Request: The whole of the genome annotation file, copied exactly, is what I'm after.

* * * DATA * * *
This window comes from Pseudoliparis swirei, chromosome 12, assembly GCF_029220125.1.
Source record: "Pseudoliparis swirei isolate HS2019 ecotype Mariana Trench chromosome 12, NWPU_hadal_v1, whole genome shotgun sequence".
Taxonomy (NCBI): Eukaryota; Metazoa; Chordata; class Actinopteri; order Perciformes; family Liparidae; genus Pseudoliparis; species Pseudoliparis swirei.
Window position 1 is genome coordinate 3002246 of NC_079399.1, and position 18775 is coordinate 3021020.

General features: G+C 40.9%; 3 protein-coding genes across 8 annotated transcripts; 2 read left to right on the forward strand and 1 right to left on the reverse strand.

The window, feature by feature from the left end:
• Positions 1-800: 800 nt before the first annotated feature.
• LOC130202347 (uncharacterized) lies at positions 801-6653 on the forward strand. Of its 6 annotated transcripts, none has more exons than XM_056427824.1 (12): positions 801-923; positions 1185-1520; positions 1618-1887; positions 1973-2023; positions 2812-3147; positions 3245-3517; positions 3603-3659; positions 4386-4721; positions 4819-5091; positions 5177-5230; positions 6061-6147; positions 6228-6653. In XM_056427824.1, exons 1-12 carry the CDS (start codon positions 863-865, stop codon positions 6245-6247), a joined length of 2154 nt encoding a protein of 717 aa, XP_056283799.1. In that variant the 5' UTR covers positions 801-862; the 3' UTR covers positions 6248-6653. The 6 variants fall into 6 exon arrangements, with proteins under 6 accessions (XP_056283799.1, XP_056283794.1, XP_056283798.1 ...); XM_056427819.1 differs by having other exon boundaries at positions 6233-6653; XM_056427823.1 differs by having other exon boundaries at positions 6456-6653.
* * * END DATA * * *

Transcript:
This window comes from Pseudoliparis swirei, chromosome 12, assembly GCF_029220125.1.
Source record: "Pseudoliparis swirei isolate HS2019 ecotype Mariana Trench chromosome 12, NWPU_hadal_v1, whole genome shotgun sequence".
Taxonomy (NCBI): Eukaryota; Metazoa; Chordata; class Actinopteri; order Perciformes; family Liparidae; genus Pseudoliparis; species Pseudoliparis swirei.
Window position 1 is genome coordinate 3002246 of NC_079399.1, and position 18775 is coordinate 3021020.

General features: G+C 40.9%; 3 protein-coding genes across 8 annotated transcripts; 2 read left to right on the forward strand and 1 right to left on the reverse strand.

The window, feature by feature from the left end:
• Positions 1-800: 800 nt before the first annotated feature.
• LOC130202347 (uncharacterized) lies at positions 801-6653 on the forward strand. Of its 6 annotated transcripts, none has more exons than XM_056427824.1 (12): positions 801-923; positions 1185-1520; positions 1618-1887; positions 1973-2023; positions 2812-3147; positions 3245-3517; positions 3603-3659; positions 4386-4721; positions 4819-5091; positions 5177-5230; positions 6061-6147; positions 6228-6653. In XM_056427824.1, exons 1-12 carry the CDS (start codon positions 863-865, stop codon positions 6245-6247), a joined length of 2154 nt encoding a protein of 717 aa, XP_056283799.1. In that variant the 5' UTR covers positions 801-862; the 3' UTR covers positions 6248-6653. The 6 variants fall into 6 exon arrangements, with proteins under 6 accessions (XP_056283799.1, XP_056283794.1, XP_056283798.1 ...); XM_056427819.1 differs by having other exon boundaries at positions 6233-6653; XM_056427823.1 differs by having other exon boundaries at positions 6456-6653.